China expels Canadian diplomat amid deteriorating bilateral ties

BEIJING (Reuters) – China expelled a Canadian diplomat in Shanghai on Tuesday after Ottawa told a Toronto-based Chinese diplomat to leave the country, heightening already strained bilateral relations amid concerns over Chinese influence in Canada .
Canada expelled Chinese diplomat on Monday Zhao Wei after an intelligence report accused him of trying to target a Canadian lawmaker critical of China’s treatment of its Uyghur Muslim minority.
“We will not tolerate any form of foreign interference,” Canadian Foreign Minister Melanie Joly said Monday.
In response to Canada’s “unreasonable actions”, China told Jennifer Lynn Lalonde, consul of the Canadian consulate in Shanghai, to leave China by May 13, according to the Chinese Foreign Ministry in a statement.
China reserves the right to respond further, the Foreign Ministry added.
Diplomatic tensions have been high since the detention of the leader of Huawei Technologies Meng Wanzhou in 2018 and the subsequent arrest by Beijing of two Canadians accused of espionage. All three were released in 2021.
Last year, Beijing lifted a three-year ban on imports of canola, Canada’s biggest crop, from trading companies Richardson International and Viterra. The restrictions followed Meng’s arrest, but China raised concerns about the parasites. China is also a major importer of Canadian potash and wheat.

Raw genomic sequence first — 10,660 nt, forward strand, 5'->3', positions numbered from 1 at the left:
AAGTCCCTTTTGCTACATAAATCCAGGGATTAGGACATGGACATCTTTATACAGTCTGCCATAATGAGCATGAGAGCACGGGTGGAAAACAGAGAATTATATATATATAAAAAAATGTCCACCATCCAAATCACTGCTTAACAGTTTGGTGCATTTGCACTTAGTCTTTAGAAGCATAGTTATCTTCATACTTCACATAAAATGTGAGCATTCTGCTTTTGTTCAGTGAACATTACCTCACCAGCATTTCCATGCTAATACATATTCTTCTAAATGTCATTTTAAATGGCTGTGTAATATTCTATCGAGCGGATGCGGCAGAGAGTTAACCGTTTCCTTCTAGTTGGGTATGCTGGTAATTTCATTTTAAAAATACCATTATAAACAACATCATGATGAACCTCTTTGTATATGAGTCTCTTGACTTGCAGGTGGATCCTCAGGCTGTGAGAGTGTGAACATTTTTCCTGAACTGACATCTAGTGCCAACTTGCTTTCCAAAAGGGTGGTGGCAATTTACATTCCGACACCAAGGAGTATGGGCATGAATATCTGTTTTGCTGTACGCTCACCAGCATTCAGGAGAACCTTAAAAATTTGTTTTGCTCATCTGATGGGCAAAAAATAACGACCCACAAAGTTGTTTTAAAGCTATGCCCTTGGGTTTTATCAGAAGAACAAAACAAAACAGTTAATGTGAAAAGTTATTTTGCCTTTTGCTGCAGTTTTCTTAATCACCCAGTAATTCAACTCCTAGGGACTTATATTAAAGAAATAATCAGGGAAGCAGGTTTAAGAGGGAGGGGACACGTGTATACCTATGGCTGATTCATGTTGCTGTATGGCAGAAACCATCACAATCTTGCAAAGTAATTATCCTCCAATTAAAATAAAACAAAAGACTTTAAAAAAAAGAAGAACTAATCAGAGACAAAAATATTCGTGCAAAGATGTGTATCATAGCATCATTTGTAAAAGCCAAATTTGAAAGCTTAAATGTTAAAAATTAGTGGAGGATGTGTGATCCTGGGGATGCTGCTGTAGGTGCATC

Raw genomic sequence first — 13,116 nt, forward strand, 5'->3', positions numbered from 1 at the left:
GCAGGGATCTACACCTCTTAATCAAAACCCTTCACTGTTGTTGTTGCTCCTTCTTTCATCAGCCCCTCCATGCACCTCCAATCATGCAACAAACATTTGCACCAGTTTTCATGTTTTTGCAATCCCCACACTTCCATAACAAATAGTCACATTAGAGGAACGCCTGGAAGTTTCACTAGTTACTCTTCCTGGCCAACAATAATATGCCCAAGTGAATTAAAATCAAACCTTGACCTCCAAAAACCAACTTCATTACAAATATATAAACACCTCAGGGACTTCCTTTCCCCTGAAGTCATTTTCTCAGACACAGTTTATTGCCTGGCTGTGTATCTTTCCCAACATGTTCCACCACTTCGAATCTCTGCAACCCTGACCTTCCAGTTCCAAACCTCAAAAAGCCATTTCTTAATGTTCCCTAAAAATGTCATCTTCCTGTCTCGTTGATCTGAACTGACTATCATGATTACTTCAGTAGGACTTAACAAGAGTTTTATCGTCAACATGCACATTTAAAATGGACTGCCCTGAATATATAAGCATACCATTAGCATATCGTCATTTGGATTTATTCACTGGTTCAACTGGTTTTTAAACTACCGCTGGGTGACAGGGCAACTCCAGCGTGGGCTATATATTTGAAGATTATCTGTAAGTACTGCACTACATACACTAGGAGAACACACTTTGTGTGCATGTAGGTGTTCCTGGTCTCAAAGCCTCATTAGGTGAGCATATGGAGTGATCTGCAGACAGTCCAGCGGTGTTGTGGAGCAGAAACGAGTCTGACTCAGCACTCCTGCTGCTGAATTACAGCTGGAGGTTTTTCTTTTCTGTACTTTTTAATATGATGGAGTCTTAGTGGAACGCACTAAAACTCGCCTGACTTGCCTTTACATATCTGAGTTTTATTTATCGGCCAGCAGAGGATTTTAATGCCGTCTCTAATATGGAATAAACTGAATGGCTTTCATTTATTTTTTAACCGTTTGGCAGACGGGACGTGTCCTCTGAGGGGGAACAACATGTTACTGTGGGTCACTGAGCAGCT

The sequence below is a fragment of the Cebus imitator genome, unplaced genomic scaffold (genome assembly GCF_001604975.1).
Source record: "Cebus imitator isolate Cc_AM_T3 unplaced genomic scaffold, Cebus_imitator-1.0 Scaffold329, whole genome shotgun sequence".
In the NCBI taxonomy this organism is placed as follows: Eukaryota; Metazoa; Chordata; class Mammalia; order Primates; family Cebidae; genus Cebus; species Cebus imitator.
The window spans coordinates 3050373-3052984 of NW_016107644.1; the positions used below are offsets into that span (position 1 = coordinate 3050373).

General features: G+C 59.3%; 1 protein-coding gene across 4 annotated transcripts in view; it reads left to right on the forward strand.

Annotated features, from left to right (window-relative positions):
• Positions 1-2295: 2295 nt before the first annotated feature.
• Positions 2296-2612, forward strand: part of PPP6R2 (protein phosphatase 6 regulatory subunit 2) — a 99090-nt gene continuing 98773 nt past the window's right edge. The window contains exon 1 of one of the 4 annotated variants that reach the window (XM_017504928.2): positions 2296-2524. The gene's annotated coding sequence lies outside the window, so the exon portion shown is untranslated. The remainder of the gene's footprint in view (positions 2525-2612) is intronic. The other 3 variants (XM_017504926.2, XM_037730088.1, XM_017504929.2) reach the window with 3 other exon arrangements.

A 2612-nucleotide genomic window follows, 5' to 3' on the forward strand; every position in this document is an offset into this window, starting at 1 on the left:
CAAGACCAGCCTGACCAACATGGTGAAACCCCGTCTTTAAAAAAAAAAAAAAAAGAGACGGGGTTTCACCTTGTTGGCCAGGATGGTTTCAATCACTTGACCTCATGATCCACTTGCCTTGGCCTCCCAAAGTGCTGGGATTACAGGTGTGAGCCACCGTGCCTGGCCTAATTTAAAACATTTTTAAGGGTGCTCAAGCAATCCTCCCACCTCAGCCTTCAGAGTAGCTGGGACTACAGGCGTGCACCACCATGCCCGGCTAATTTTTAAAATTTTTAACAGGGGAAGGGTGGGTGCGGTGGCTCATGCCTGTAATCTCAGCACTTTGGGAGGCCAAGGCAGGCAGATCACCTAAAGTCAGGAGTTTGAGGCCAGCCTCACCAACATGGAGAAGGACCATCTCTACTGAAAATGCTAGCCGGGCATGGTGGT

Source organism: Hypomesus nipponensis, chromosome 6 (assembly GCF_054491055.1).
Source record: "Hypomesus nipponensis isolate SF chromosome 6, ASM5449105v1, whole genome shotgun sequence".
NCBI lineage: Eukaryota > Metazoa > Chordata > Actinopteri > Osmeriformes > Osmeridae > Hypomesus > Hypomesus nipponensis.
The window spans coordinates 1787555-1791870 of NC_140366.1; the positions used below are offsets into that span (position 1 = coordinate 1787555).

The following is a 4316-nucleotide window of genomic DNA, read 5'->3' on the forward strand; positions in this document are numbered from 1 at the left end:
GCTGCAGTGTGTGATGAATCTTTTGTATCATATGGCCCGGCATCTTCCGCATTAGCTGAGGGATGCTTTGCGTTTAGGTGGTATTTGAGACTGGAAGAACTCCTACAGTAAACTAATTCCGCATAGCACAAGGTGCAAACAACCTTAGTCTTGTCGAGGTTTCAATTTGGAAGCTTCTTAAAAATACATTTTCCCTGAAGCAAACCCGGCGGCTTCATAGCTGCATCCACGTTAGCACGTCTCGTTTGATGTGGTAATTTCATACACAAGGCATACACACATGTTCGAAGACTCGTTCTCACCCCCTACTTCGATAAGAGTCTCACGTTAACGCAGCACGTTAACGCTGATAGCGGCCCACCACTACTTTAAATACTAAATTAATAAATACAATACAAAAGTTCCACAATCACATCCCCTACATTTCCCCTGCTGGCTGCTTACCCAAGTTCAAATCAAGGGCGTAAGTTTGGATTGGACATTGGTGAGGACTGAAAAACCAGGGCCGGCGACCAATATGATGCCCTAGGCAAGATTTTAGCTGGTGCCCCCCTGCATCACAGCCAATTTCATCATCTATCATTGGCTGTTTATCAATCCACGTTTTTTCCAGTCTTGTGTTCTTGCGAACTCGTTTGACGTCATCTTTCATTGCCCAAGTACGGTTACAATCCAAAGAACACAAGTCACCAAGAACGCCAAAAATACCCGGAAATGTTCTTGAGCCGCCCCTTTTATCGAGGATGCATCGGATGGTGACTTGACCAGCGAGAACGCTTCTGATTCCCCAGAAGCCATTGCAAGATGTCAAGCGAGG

The Canadian Security Intelligence Service (CSIS) spy agency compiled a report in 2021 on Chinese influence in Canada that included information on potential threats against Conservative MP Michael Chong and his family.
Details of the CSIS report came to light on May 1, when Canada’s Globe and Mail newspaper reported that China had sought information about Chong and his family in China with the likely aim of “making an example” of him and dissuade others from taking on the anti-Chinese government. position.
“It shouldn’t have taken the government two years to make this decision,” Chong told reporters after the announcement.
China has said it has never interfered in Canada’s internal affairs and has no interest in doing so. The Chinese Consulate General in Toronto said the report on Chong had “no factual basis and was purely baseless”.
The Globe, citing an unnamed national security source, said Zhao was involved in gathering information about Chong, who in 2021 sponsored a successful motion declaring China’s treatment of the genocide of its Uyghur Muslim minority.
Chong said he was “deeply disappointed” to find out about the potential threat to his family in Hong Kong from a newspaper, and criticized Trudeaugovernment for its inaction. He has repeatedly called for Zhao’s expulsion since the Globe report.
Trudeau said he discovered the newspaper’s intelligence report and blamed the spy agency on Wednesday for not passing it to him at the time.
The agency has now been ordered to immediately pass information on the threats to parliamentarians and their families.
Canadian media have published several reports, citing unnamed intelligence sources, alleging Chinese government-led schemes to interfere in Canada’s last two elections. Beijing has denied these allegations.
Trudeau has previously said China tried to interfere in the 2019 and 2021 votes, but the efforts did not change the outcome. He appointed an independent special investigator to investigate the allegations.


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